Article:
By Mike Blair
                 (The Spotlight, Nov. 18, 1996)
Investigative reporters have focused  on the possibility that TWA
Flight 800 was shot down by a missile-bearing submarine  on  July
17.   A  CBS  News  reporter  contacted The Spotlight to exchange
information regarding the downing of the airliner, which cost the
lives of all 230 people on board.
The CBS reporter  said  she  was  particularly  interested in The
Spotlight's reports that U.S. spy satellites had photographed the
downing of the aircraft (Spotlight, Aug. 12 and subsequently).
This is one of the few times that the mainstream media has joined
The Spotlight in  a  probe  of  a  news  story  in  the  populist
newspaper's 21-year history.
The  Spotlight reported that a U.S. infrared spy satellite was in
orbit over Brookhaven National Laboratory  on Long Island and had
actually photographed the airliner being  downed  by  a  missile.
Similar reports have appeared in New York newspapers.
Most mainstream reports are moving to the conclusion that neither
a missile nor a bomb downed the jet, rather that it was some sort
of accidental internal explosion bringing the plane down.
                   -+- Photos Studied -+-
According to Spotlight sources, the National Reconnaisance Office
(NRO)  was  studying  "frame-by-frame"  photographs  taken of the
downing of Flight 800  to  determine  the  type and origin of the
missile responsible for the tragedy.
The NRO is the nation's most secret spy  agency,  which  operates
and  collects the data obtained from the highly-sophisticated spy
platforms in space orbit.
According to internal  CBS  memoranda  provided to The Spotlight,
the network news department has  determined  that  Assistant  FBI
Director James K. Kallstrom, who is heading the bureau's probe of
the  crash  out  of  New York, is "convinced it's a missile [that
destroyed the  airliner]  and  that  he  thinks  the  Pentagon is
withholding information."
The  Spotlight  has  researched  details  regarding  an  American
guided-missile cruiser that was operating in the vicinity of  the
plane crash, some 10 miles off Long Island's southern coast.
It  has  been  determined  that  the  *Ticonderoga*-class  guided
missile  cruiser,  USS  Normandy  (CG-60),  a 567-foot, 9,466-ton
vessel commissioned by the Navy in 1990, was about 180 miles from
the TWA jetliner when it was blown from the sky.
The Navy claims  that  the  Normandy's  air  search radar was not
working at the time the TWA plane was downed.  According  to  the
*Jane's  Fighting  Ships*,  published  in Britain, guided-missile
cruisers of the Normandy's class are equipped with at least three
air-search radar systems,  each  apparently  capable of providing
the others back-up.
The original area of ocean off Long Island determined to be  part
of  the  "crime  scene" of the crash by the FBI and other federal
agencies measured an  area  of  2,400  square  miles.  That would
place the missile cruiser well within the area.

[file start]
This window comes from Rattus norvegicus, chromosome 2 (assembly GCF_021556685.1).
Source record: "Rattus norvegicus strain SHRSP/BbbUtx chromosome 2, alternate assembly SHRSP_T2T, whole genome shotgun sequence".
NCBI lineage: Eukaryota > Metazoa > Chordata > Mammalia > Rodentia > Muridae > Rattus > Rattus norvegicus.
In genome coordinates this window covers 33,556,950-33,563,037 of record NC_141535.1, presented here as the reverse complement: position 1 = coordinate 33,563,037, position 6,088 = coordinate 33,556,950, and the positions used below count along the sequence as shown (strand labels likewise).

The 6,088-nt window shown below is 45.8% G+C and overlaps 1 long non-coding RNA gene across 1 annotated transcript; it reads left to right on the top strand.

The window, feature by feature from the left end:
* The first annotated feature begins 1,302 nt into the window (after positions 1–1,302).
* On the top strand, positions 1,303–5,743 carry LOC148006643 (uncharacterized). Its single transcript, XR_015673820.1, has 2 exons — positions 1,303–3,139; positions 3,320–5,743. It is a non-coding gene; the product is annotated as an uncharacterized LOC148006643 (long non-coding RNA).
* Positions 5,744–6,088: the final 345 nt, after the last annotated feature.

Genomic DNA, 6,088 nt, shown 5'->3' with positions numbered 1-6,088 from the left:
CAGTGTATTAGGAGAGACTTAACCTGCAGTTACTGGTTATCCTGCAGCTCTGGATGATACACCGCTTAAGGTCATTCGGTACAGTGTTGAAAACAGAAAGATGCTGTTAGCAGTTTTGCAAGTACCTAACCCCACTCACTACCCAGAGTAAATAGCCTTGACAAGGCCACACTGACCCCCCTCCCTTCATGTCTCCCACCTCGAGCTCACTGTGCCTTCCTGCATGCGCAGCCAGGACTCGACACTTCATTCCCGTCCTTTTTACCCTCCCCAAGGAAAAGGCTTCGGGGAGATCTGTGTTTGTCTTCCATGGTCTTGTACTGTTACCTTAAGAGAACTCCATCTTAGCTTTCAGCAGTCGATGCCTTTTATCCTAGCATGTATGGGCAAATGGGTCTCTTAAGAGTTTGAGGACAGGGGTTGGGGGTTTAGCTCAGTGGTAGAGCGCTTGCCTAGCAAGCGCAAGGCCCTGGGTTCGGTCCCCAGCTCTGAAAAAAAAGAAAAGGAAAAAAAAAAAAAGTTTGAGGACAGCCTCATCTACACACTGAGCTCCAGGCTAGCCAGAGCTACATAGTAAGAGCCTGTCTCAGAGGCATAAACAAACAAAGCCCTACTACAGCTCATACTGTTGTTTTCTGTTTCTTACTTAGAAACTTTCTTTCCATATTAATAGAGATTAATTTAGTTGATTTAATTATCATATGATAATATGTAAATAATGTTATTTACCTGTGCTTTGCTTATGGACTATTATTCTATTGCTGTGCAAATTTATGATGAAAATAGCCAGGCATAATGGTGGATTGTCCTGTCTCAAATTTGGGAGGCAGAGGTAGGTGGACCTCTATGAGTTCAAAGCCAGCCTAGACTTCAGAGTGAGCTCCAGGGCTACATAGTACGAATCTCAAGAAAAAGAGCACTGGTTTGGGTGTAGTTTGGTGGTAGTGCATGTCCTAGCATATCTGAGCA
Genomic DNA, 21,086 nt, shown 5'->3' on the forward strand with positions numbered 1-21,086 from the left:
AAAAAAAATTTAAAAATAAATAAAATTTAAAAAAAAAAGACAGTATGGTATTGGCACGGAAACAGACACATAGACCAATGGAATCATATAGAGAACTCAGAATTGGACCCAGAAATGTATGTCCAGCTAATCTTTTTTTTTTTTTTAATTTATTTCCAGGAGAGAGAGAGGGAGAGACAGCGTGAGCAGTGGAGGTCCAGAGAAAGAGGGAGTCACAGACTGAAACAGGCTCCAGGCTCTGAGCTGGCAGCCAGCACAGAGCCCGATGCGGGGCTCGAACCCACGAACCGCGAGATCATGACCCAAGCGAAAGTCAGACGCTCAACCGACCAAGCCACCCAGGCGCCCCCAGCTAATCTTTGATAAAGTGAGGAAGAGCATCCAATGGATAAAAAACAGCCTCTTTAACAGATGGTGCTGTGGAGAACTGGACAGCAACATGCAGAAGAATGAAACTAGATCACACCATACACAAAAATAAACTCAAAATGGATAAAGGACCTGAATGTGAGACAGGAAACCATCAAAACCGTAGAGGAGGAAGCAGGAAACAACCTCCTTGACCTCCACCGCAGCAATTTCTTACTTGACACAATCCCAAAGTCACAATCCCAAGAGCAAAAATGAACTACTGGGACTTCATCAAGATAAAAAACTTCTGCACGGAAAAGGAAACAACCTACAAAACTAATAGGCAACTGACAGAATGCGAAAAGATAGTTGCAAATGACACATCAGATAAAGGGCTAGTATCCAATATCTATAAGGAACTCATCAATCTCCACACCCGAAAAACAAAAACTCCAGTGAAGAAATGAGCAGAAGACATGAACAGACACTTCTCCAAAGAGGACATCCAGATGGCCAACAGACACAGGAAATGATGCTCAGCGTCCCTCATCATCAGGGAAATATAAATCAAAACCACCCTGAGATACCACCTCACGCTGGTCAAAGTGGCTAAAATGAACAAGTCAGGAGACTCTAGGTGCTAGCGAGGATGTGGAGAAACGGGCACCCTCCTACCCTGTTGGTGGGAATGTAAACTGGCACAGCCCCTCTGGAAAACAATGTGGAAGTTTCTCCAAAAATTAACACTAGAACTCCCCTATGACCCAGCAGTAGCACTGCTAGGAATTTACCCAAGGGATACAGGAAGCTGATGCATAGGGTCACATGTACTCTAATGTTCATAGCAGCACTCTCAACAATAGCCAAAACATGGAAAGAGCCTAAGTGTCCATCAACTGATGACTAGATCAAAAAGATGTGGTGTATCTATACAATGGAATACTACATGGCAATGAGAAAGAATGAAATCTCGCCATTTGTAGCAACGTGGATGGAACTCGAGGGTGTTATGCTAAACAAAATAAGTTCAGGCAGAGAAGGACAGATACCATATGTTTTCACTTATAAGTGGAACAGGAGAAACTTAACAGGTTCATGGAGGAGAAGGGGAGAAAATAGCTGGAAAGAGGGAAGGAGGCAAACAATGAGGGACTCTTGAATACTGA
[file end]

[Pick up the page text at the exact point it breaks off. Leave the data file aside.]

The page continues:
CBS says that a Navy Lockheed P-3 Orion was  airborne  at  10,000
feet,  about  60  miles  from  the TWA airliner, when the missile
struck the jumbo jet.
The P-3 Orion is one of the nation's key sub-hunting aircraft.
According to a CBS memorandum, Paul Ragganes, a CBS expert in the
field of military weaponry, "says that the fact that the Normandy
(a cruise missile carrier) was nearby, and that the P-3 Orion was
even closer makes him think that the Navy was at least responding
to a threat.  If that's the case, the threat turned into a really
ugly and embarrassing reality."
It has been reported in the media that a Navy H-60 helicopter was
in the area where the TWA plane went down.
According to *Jane's*,  the  Normandy  carries two SH-60B Seahawk
helicopters, the Navy's version of the Army's UH-60 Blackhawk.
The  Seahawk  is  equipped  with  a  LAMPS  III  (Light  Airborne
Multi-Purpose System III).  The purpose of the LAMPS  electronics
is anti-submarine warfare.
The  Seahawk  is  also  capable  of releasing submarine-detecting
sonobuoys into the sea where submarine activity is suspected.
The Orion is also capable of releasing sonobuoys.
The CBS reporter has queried  the  TWA Task Force, which consists
of the federal agencies involved in  the  TWA  probe,  about  the
presence  of  the  P-3  Orion sub-hunter being in the area of the
crash and notes "this  kind  of  aircraft  is usually around when
they're looking for a submarine, or  they  know  one  is  in  the
Since  the  downing  of TWA Flight 800, the FBI and other federal
investigative agencies have received  more  than 100 reports from
individuals  who  witnessed  a  missile  streak  up  toward   the
aircraft, just before it burst into flames.
At  first,  it  was  speculated  that  the airplane was downed by
terrorists using  a  small  shoulder-fired surface-to-air missile
(SAM), such as an American-made Stinger.
However,  some  military  experts,  including  explosive  weapons
specialist retired Air Force Gen.  Ben  Partin,  believe  that  a
larger, far more powerful missile was used.
The   retired   general   said   he  believes  that  a  far  more
sophisticated and larger radar-guided  SAM  was used, one that is
fired from a fixed launcher, either from a ship,  the  ground  or
some type of mobile launching system.
It  was,  some  experts  contend,  the type of missile that would
instantly destroy its target,  just  as Flight 800 was destroyed,
and not a shoulder-fired  weapon  that  could  just  cripple  its
target but still leave it airborne.
"The  type  of  missile that hit Flight 800," the retired general
said, "was  of  a  type  intended  to  destroy  a large strategic
bomber, not just damage it and leave it  to  limp  along  to  its
target to deliver nuclear weapons."